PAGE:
Learning Outcome #3. The student handout has questions (#11 and 12) that ask students to compare and contrast earlier diagrams that portrayed Equidae evolution as a straight line with today's multi-branched family tree and a graph of body mass over time to recognize that scientific ideas are subject to change based on new evidence. If students can answer these questions, they have adequately met the third learning outcome.

Student Self-Assessment:

Students can use the Study Guide for self-assessment.

References and Resources

References for Instructors:
  • Damuth, J. and Janis, C.M. 2011. "On the relationship between hypsodonty and feeding ecology in ungulate mammals, and its utility in palaeoecology." Biological Reviews 86, 733-758.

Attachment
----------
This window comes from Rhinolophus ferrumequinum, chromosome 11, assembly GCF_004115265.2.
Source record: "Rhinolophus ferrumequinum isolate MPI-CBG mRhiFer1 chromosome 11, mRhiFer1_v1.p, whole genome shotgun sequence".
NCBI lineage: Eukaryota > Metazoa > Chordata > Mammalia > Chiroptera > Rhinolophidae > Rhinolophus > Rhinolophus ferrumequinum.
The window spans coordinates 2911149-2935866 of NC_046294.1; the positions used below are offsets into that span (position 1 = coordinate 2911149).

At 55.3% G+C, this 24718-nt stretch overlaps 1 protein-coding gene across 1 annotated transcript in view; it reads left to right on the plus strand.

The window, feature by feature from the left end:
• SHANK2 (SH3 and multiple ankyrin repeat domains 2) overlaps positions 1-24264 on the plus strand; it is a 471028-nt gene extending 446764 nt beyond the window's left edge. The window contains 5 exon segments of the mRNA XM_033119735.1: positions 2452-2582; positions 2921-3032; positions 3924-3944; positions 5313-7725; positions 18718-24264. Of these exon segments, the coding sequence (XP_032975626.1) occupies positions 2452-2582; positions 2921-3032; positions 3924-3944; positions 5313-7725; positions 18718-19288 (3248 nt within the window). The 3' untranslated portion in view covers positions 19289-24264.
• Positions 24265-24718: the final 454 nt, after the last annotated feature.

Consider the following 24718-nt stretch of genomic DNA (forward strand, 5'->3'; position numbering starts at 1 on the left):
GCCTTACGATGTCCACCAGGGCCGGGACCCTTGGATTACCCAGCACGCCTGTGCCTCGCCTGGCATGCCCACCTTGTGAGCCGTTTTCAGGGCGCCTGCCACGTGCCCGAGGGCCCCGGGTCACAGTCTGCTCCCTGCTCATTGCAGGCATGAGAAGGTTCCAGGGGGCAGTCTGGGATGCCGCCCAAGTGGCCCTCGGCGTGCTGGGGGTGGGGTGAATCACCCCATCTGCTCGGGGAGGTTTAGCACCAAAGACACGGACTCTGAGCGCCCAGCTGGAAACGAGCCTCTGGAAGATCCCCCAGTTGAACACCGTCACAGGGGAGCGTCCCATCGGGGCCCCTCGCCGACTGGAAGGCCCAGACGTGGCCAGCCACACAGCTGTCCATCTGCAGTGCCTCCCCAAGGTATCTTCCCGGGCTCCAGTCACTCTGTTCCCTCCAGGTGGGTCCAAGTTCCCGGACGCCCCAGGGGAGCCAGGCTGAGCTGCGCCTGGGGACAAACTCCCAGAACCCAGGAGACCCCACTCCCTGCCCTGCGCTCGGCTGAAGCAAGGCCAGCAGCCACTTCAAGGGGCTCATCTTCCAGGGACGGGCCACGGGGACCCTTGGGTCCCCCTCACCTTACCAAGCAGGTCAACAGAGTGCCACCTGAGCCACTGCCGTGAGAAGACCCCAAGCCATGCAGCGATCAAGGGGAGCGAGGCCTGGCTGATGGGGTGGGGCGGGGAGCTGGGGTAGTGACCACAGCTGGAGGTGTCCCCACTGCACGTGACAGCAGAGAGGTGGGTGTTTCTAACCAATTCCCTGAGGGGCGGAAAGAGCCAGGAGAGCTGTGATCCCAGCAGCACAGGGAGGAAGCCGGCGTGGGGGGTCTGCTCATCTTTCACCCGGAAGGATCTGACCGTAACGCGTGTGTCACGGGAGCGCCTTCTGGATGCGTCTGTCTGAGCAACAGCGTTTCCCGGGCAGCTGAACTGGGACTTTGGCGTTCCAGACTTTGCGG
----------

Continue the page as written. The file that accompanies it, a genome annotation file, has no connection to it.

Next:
• MacFadden, B.J. 2005. "Fossil horses: evidence for evolution." Science 307, 1728-1730.
  • MacFadden, B.J. 1986. "Fossil horses from 'Eohippus' (Hyracotherium) to Equus: Scaling, Cope's Law, and the evolution of body size." Paleobiology 12, 355-369.
  • Mihlbachler, M.C., Rivals, F., Solounias, N., Semprebon, G.M. 2011. "Dietary Change and Evolution of Horses in North America." Science 331, 1178-1181.

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These materials are part of a collection of classroom-tested modules and courses developed by InTeGrate. The materials engage students in understanding the earth system as it intertwines with key societal issues. The collection is freely available and ready to be adapted by undergraduate educators across a range of courses including: general education or majors courses in Earth-focused disciplines such as geoscience or environmental science, social science, engineering, and other sciences, as well as courses for interdisciplinary programs.
Explore the Collection »